It’s difficult to pinpoint the most beautiful aspect of Barry Jenkins’ film adaptation of James Baldwin’s classic novel If Beale Street Could Talk. It is easily the most beautiful film of 2018, and with a director like Jenkins, the mastermind behind the Oscar’s Best Picture winner Moonlight, at the helm, it’s no surprise. But one gift that both Baldwin in his novel and Jenkins in his adaptation give to Black women is the gift of the full spectrum of Blackness and womanness.
In Beale Street, Black women don’t have to choose between identities. Instead, when the love of Tish’s (Kiki Layne) life, Fonny (Stephan James) is falsely accused and imprisoned for the rape of a Puerto Rican woman in 1970s Harlem, the victim, Victoria, is allowed her pain and her trauma. Even as she identifies the wrong man due to pressure from a racist police officer and the devastating reality of being raped, Tish, her sister Ernestine (Teyonah Parris) and their mother Sharon (Regina King) don’t accuse Victoria (Emily Rios) of lying about being raped. They understand that in this patriarchal, misogynistic world that devalues all women–and women of color even moreso– rape and violence are a very real reality and consequence of existing in the feminine.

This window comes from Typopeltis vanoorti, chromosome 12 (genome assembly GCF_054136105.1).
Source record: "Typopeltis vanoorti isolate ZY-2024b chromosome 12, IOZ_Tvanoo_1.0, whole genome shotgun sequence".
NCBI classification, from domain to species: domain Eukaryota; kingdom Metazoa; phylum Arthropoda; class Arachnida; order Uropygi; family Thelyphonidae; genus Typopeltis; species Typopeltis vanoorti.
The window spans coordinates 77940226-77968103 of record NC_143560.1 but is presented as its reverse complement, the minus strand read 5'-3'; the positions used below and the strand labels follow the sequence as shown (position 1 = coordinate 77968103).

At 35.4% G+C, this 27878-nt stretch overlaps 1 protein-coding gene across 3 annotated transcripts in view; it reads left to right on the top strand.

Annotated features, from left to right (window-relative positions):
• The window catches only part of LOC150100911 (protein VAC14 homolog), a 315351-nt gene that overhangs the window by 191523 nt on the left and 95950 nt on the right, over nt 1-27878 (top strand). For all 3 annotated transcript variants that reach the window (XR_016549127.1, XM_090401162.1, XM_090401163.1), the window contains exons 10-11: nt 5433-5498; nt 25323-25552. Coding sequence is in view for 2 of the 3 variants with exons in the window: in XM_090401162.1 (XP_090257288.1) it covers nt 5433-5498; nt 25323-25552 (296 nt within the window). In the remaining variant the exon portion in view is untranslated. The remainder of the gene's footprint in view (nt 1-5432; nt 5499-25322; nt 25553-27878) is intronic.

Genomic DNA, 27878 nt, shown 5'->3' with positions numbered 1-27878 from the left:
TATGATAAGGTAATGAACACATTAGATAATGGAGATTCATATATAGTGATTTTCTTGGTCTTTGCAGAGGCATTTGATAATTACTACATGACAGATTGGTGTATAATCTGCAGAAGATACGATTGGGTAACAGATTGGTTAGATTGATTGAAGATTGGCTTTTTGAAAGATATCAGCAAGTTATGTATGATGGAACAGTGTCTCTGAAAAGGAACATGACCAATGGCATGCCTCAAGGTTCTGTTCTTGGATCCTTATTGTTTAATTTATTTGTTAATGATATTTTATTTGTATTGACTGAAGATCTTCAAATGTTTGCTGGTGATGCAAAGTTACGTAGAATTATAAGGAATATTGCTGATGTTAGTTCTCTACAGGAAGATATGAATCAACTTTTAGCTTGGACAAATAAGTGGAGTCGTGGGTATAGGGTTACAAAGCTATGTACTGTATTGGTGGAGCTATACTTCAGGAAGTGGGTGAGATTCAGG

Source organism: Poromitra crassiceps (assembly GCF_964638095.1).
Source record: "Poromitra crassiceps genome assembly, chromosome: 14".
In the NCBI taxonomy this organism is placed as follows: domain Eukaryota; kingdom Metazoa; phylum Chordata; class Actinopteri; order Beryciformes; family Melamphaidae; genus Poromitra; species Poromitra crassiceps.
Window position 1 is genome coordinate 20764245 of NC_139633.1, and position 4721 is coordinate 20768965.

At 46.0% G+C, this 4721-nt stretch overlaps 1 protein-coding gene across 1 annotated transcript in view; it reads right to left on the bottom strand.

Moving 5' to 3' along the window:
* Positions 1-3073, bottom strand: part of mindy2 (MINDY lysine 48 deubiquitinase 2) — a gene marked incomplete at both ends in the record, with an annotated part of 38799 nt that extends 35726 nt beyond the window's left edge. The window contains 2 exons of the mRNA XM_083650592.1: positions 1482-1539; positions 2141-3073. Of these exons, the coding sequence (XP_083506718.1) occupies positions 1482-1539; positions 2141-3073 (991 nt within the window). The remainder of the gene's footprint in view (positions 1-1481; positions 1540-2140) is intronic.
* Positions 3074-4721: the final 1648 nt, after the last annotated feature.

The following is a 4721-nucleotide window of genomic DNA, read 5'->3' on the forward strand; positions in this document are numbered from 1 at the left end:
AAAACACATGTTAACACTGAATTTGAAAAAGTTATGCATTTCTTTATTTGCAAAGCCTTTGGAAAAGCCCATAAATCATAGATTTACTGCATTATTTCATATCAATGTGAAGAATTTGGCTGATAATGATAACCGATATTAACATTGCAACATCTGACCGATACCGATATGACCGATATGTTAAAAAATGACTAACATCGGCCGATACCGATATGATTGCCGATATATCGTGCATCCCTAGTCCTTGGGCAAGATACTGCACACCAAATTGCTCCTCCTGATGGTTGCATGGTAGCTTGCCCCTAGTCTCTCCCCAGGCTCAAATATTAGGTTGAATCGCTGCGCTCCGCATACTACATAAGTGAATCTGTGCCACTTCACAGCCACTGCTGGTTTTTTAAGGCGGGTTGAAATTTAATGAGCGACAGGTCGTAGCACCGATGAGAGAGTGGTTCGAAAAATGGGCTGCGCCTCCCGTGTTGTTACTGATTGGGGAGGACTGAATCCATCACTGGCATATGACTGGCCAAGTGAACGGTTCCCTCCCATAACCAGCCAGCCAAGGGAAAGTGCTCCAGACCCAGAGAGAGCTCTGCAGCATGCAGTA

In an interview with Shadow and Act, Layne explained why If Beale Street Could Talk is a movie for the #MeToo era, thanks to Baldwin and Jenkins’ vision:
“Barry made it a point to make sure we [the audience] weren’t seeing her [the rape victim] as the antagonist in this film,” Layne said, emphasizing Jenkins’ directions to Rios to stare into the camera for what seems like an eternity so that the audience can really see her and her trauma. “It definitely carries a lot of the #MeToo movement and what’s important about not blaming or…shaming [victims] because this is real trauma, this is real pain.”
If Beale Street Could Talk premieres in limited release on December 14 and wide release January 2019.
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